Students often complain that their professors are boring and little interested in the classes they teach. How different from other service industries, where people are so eager to do their best.
A new book by Jonathan Zimmerman entitled The Amateur Hour explores the history of college teaching and sheds some light on the generally poor level of instruction for students. In today’s Martin Center article, professor Matthew Stewart of Boston University reflects on it.
First, there evidently was no “golden age” long ago when college teaching was excellent. In the 19th century, it was pretty dismal. Stewart writes, “Unsurprisingly, students expressed anxiety and boredom, a combination of emotions bound to lead to resentment, if not cynicism, over the long haul. After students finished parroting the assigned readings, professors sometimes concluded the class by reading straight from the text. In the latter decades of the century, concomitant with the rise of the PhD, lectures came to replace recitations as the primary form of instruction. Nevertheless, the same basic student complaints prevailed. They felt bored and disconnected from the material.”
Yes, there were some top-flight instructors, but not many. One gets the impression that colleges figured out early on that they were selling credentials and whether the students learned much or little didn’t really matter.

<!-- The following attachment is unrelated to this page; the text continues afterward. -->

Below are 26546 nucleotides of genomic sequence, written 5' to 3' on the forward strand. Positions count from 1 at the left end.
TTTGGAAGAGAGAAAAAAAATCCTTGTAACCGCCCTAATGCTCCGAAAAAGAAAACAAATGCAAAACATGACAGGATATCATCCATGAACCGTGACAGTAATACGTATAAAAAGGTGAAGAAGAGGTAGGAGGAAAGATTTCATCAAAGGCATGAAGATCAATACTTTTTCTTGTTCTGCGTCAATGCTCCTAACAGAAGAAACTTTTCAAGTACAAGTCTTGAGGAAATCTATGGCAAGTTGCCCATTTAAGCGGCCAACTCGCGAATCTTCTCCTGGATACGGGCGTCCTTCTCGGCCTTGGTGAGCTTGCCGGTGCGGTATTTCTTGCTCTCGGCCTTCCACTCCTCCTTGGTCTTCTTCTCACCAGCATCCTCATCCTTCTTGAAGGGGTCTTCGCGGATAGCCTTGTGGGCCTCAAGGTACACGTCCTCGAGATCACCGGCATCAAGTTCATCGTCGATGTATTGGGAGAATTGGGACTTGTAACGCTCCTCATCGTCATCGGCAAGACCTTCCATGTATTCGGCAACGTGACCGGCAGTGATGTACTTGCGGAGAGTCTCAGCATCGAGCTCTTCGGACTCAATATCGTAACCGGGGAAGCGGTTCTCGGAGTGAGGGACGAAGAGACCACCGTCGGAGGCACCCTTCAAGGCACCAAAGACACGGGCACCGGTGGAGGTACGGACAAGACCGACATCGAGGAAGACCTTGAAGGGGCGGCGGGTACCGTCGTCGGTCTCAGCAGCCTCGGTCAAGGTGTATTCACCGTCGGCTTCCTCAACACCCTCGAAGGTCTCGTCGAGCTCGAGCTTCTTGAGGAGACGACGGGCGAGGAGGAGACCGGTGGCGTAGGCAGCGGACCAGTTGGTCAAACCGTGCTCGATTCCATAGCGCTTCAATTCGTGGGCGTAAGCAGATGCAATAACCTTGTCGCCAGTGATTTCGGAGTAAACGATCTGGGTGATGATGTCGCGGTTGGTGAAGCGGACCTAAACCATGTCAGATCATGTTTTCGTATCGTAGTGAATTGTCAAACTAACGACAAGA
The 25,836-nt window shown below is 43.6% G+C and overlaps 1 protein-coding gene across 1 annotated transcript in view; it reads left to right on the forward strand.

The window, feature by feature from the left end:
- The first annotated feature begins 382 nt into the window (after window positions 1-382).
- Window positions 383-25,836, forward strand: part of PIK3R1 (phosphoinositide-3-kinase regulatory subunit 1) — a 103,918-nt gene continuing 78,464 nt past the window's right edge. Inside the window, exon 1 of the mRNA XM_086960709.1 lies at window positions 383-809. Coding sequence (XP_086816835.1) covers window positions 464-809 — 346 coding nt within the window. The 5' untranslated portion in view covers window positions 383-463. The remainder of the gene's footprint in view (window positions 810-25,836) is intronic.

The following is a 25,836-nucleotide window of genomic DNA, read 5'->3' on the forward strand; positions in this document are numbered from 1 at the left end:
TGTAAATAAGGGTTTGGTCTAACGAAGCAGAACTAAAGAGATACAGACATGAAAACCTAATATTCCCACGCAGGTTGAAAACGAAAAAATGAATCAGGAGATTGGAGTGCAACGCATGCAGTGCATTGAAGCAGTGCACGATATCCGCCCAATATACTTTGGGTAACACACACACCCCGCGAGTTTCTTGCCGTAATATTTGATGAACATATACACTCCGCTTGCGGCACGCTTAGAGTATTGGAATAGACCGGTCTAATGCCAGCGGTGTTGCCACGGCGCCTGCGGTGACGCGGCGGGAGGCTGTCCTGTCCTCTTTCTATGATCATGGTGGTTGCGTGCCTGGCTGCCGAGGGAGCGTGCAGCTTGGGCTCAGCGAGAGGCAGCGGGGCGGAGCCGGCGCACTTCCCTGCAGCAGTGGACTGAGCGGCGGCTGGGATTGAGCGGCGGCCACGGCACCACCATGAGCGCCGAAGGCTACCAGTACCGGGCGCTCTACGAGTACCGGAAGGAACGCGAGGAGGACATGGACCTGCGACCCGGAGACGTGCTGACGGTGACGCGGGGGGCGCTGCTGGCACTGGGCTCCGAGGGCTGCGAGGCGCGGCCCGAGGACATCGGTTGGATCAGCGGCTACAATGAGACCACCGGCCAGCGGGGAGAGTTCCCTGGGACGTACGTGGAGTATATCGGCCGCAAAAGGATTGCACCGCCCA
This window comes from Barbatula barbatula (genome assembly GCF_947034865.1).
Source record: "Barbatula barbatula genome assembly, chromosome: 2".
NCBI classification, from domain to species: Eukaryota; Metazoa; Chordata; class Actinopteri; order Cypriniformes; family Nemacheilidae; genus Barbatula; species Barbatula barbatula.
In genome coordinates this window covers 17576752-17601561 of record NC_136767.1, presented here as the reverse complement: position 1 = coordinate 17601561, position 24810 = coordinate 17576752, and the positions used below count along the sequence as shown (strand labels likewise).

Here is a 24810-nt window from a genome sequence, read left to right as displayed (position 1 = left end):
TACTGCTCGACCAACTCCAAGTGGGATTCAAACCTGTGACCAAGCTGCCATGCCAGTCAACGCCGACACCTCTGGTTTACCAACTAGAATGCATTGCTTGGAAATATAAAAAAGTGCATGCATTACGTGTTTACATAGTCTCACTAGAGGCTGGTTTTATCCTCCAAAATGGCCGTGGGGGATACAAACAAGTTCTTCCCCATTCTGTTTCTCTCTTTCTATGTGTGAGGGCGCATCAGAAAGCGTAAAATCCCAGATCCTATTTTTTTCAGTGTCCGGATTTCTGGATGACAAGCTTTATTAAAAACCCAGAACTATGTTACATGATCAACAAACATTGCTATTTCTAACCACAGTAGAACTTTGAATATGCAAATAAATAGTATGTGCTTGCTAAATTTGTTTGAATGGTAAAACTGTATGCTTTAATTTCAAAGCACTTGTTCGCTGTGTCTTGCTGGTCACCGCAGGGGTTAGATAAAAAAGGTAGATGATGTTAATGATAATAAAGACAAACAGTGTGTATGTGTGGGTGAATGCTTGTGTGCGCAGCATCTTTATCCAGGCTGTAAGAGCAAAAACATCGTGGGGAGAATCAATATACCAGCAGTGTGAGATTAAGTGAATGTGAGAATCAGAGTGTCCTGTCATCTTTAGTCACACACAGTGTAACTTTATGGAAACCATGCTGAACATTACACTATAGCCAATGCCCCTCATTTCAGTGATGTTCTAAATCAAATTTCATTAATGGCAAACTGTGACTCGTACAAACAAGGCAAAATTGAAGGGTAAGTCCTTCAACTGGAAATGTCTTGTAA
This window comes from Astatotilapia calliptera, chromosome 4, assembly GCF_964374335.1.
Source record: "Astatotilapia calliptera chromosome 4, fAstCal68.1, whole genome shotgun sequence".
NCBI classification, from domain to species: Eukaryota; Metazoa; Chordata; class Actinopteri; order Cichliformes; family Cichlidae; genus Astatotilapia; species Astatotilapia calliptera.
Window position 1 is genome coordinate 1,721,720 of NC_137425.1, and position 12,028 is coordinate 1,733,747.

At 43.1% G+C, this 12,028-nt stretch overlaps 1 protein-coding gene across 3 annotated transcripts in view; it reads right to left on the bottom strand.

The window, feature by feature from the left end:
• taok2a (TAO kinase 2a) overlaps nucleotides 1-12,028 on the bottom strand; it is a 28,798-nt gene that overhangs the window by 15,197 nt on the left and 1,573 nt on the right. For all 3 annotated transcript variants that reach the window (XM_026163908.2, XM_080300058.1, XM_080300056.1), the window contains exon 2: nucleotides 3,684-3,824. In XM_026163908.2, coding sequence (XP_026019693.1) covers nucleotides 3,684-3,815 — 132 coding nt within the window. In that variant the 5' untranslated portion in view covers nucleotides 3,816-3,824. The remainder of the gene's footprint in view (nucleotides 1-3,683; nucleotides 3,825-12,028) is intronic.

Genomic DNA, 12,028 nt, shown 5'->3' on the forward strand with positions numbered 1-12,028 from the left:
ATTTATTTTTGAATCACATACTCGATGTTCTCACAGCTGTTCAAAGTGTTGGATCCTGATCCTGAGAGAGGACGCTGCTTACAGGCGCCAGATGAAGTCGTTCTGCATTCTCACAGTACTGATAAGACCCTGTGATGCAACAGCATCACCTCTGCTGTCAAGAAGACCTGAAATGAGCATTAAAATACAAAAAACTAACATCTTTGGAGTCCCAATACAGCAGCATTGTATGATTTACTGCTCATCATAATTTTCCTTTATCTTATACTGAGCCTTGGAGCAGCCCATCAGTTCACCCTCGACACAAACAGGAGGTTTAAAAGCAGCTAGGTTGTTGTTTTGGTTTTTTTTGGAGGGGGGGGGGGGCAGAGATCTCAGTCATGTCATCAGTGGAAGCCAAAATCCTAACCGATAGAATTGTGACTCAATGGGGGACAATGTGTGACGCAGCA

Shouldn’t colleges today try to ensure that new faculty members are properly trained in teaching methods? Many do, but it’s doubtful that they accomplish much. Stewart writes, “Belief in the importance of personality correlates strongly with the belief that great teachers are born, not made. Thus the split between those who think that education classes are mostly a waste of time, and those who think that college teachers, like any other teachers, ought to be given formal training and brought up to speed on pedagogical research.”
Many of the faculty who have gone through those education classes are still lousy in the classroom. That has a lot to do with their incentives. To advance, they need to focus on their research. Time devoted to the classroom and students is largely seen as time wasted.
I’m surprised that Zimmerman doesn’t mention (at least, Stewart doesn’t bring it up) Adam Smith’s famous observation that college instructors who were directly paid by the students were far more engaged and effective than were those who were paid by the university. That’s the missing incentive.